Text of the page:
Amelia Logan: (17:27)

And we do know this.

Kelly Koltiska: (17:29)

Yeah. We do. We do know this, feels like we had to learn that we do know things, that’s like a whole learning. You had to learn the thing, and then you had to learn that you learned things. 

Jessie Nowak: (17:44)

I love that. That’s so real.

Amelia Logan: (17:46)

It’s so real. I don’t know why there’s always so much doubt, and I don’t know if that’s a dance thing, but I don’t know. I feel like there have been so many things where I’m like, wait, do I actually know what I’m doing? Yes. Yes.

Kelly Koltiska: (18:01)

I feel like it’s a dance thing. I feel like it’s a woman thing. Like I feel like there’s levels.

Jessie Nowak: (18:07)

It’s a generational thing. There’s a lot of layers there. So many layers.

Kelly Koltiska: (18:11)

It feels like we’re at this launching point where I feel like we’re sort of on this precipice of, and we both decided to really dedicate to this, and we want Pathways to be like another major dance company in Portland. Because I think that’s partially what we both feel like is missing a little bit is there’s a few big dance companies mostly run by men, and then there’s all these little dance companies struggling to make stuff, to have a dance show once every couple years or something. And we would love to break out of that and have a season and have a place for dancers to perform and get paid.

Kelly Koltiska: (18:53)

We have lots of goals. Get paid, get paid [singing].

Amelia Logan: (19:00)

Profound. [laughter]

Jessie Nowak: (19:02)

Know you both are revolutionaries.

Kelly Koltiska: (19:07)

What a concept. I don’t know. Did we answer that question?

Jessie Nowak: (19:14)

You did and it’s an exciting place to be, to know that you know what you know. And your vision is so clearly articulated, so I’m excited to see what you both do. So, how hard is it balancing administrative work with your own artistic pursuits and or training?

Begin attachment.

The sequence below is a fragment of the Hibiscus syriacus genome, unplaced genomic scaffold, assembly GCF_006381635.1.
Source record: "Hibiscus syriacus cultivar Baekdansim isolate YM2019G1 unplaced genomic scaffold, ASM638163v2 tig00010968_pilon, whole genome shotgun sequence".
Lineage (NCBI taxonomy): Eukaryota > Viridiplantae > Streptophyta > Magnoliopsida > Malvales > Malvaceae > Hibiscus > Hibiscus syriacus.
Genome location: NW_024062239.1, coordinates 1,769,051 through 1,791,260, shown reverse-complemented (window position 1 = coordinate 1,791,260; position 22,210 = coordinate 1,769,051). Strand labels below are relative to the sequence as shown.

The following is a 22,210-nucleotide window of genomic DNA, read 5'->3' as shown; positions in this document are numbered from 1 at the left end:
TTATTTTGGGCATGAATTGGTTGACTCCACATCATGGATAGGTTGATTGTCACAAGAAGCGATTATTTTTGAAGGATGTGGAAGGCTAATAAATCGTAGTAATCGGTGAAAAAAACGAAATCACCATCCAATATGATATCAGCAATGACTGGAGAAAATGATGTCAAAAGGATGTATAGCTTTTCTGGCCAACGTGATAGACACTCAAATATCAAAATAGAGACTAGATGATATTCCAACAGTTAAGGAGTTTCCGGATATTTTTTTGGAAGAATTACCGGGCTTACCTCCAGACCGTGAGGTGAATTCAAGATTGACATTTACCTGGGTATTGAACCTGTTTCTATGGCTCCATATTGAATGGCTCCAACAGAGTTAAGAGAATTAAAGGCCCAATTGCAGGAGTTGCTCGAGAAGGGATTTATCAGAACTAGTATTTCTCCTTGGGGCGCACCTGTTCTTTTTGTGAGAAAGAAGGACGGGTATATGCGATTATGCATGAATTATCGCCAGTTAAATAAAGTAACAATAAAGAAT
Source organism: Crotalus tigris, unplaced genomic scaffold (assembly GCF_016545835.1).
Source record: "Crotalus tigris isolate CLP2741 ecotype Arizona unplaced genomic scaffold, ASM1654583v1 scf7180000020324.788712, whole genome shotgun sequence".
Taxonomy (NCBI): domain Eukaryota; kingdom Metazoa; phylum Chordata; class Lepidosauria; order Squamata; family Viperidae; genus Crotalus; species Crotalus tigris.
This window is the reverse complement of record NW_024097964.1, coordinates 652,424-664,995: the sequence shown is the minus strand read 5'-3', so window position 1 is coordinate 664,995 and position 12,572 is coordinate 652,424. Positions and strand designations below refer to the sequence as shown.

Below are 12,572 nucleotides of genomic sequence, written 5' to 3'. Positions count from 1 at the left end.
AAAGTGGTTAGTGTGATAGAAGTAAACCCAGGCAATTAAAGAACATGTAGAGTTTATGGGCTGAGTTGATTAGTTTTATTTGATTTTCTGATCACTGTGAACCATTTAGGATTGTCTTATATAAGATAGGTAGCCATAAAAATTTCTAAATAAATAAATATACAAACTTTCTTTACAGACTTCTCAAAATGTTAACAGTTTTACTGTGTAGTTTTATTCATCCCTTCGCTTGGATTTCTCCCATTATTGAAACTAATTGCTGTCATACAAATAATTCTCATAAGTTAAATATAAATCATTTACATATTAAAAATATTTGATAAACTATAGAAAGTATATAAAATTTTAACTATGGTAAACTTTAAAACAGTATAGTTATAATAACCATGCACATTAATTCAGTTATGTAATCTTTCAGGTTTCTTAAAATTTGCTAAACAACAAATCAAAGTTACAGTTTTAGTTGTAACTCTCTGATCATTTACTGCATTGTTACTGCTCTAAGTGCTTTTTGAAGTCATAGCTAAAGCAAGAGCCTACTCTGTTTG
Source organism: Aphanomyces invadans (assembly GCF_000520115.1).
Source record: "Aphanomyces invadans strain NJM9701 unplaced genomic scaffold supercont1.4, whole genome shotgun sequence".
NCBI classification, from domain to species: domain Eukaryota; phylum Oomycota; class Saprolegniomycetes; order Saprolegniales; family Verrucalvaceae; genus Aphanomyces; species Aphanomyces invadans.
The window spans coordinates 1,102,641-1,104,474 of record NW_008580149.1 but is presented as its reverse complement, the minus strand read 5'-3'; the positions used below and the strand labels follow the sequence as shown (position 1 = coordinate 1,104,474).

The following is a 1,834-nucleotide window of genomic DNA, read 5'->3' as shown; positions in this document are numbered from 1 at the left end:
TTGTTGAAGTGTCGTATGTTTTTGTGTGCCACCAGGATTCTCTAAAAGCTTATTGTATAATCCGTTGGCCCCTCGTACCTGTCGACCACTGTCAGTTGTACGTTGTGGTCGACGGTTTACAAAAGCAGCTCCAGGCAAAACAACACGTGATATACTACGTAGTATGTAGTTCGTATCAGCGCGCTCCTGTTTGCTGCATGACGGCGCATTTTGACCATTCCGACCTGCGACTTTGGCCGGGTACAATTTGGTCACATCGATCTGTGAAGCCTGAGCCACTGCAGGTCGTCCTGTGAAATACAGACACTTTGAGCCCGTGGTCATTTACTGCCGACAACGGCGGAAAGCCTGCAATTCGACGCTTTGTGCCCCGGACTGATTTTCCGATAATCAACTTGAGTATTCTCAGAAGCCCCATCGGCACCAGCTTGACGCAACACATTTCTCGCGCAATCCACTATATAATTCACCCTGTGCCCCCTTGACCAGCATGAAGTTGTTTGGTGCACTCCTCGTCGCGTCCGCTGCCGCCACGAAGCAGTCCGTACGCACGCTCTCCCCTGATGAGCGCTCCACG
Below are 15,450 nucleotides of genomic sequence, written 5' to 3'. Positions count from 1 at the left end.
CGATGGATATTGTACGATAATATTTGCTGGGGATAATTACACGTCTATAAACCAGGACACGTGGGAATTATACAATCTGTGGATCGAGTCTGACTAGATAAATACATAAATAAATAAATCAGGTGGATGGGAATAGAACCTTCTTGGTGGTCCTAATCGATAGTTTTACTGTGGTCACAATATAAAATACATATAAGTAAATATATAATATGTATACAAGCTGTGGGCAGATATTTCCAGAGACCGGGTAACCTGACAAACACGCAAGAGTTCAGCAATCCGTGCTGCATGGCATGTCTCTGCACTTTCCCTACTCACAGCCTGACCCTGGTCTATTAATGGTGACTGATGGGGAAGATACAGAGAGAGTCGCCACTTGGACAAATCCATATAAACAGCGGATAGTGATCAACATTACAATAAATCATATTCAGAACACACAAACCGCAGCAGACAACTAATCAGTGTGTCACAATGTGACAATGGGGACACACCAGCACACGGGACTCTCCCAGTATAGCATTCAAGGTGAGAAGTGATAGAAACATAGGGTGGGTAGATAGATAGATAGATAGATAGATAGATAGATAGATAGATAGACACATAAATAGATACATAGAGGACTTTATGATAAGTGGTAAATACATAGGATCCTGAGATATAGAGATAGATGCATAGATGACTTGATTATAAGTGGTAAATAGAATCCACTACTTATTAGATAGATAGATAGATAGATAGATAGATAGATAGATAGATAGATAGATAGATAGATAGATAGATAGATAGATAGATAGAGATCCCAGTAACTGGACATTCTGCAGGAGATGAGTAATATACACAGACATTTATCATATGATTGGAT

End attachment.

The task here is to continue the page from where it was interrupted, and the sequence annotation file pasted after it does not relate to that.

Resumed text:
Amelia Logan: (19:45)

Well, first of all, I feel like Kelly and I work really stinking well together, and it’s awesome. [Sound of a smack] We just gave each other a high five.

Jessie Nowak: (19:58)

Game recognizes game. [laughter]

Amelia Logan: (20:01)

If one of us is really overwhelmed with work at a certain point, oftentimes the other person will step up and be like, okay, I can tackle this thing for the company or vice versa. We’ve also discovered which aspects of administrative work we prefer tackling. For instance, Kelly tends to do a lot of the financial stuff and I’m like, oh, thank you. And I tend to do a lot of website related stuff and design related stuff. And I love doing all of that. So I’m like, this works out really nicely. 

Kelly Koltiska: (20:15)

I don’t think either of us could do this on our own, which that was a huge thing to be able to connect and start working together. We’ve been getting a lot of help from other people too, which has been helpful, but yes, it’s insanely hard. I’ve had moments where I have to put boundaries and be like, you can only do one hour of unpaid computer work everyday, and then you gotta shut it down. Because it’s like, you’ll just get lost in it. It’s a lot, but we’re trying to make it work.

Amelia Logan: (21:28)

And there’s a lot of random research, like things that we would’ve never anticipated that we needed to know. Like tax stuff, like, wait what? Oh my gosh. I kept getting stuck in this loop of reading it, something business related. Because neither of us know very much about business, which is why we’re trying to build that skill, but reading this article about this business-y thing, and then not understanding half the words in the article, and then having to read other articles to understand this other thing. It’s a whole thing.

Jessie Nowak: (22:03)

That’s real. You’ve got your dictionary open. Yeah, that’s real. Yeah. But there’s such power in teamwork.

Amelia Logan: (22:11)

There is!

Jessie Nowak: (22:12)

I mean that’s amazing, you balance each other out and bring different skills to the table. That’s awesome.

Kelly Koltiska: (22:22)

It is awesome.

Jessie Nowak: (22:23)

Talk about the Portland dance scene a little bit, and how you would describe the current scene of dance in Portland, and what’s fabulous and what you would change.

Kelly Koltiska: (22:38)

I feel like it’s changed a lot since I’ve lived here. I remember when I first moved here, everyone felt sort of isolated. It felt sort of cliquey, and I feel it took me a while to get in and actually get into a community and get to know people and I think there’s been a lot that’s happened the past 10 years that’s been really cool. I think things are continuing to move in a really cool direction where things are continuing to grow and communities are building. Like I said before, I would love to see another major dance company. I think that would be really great for people.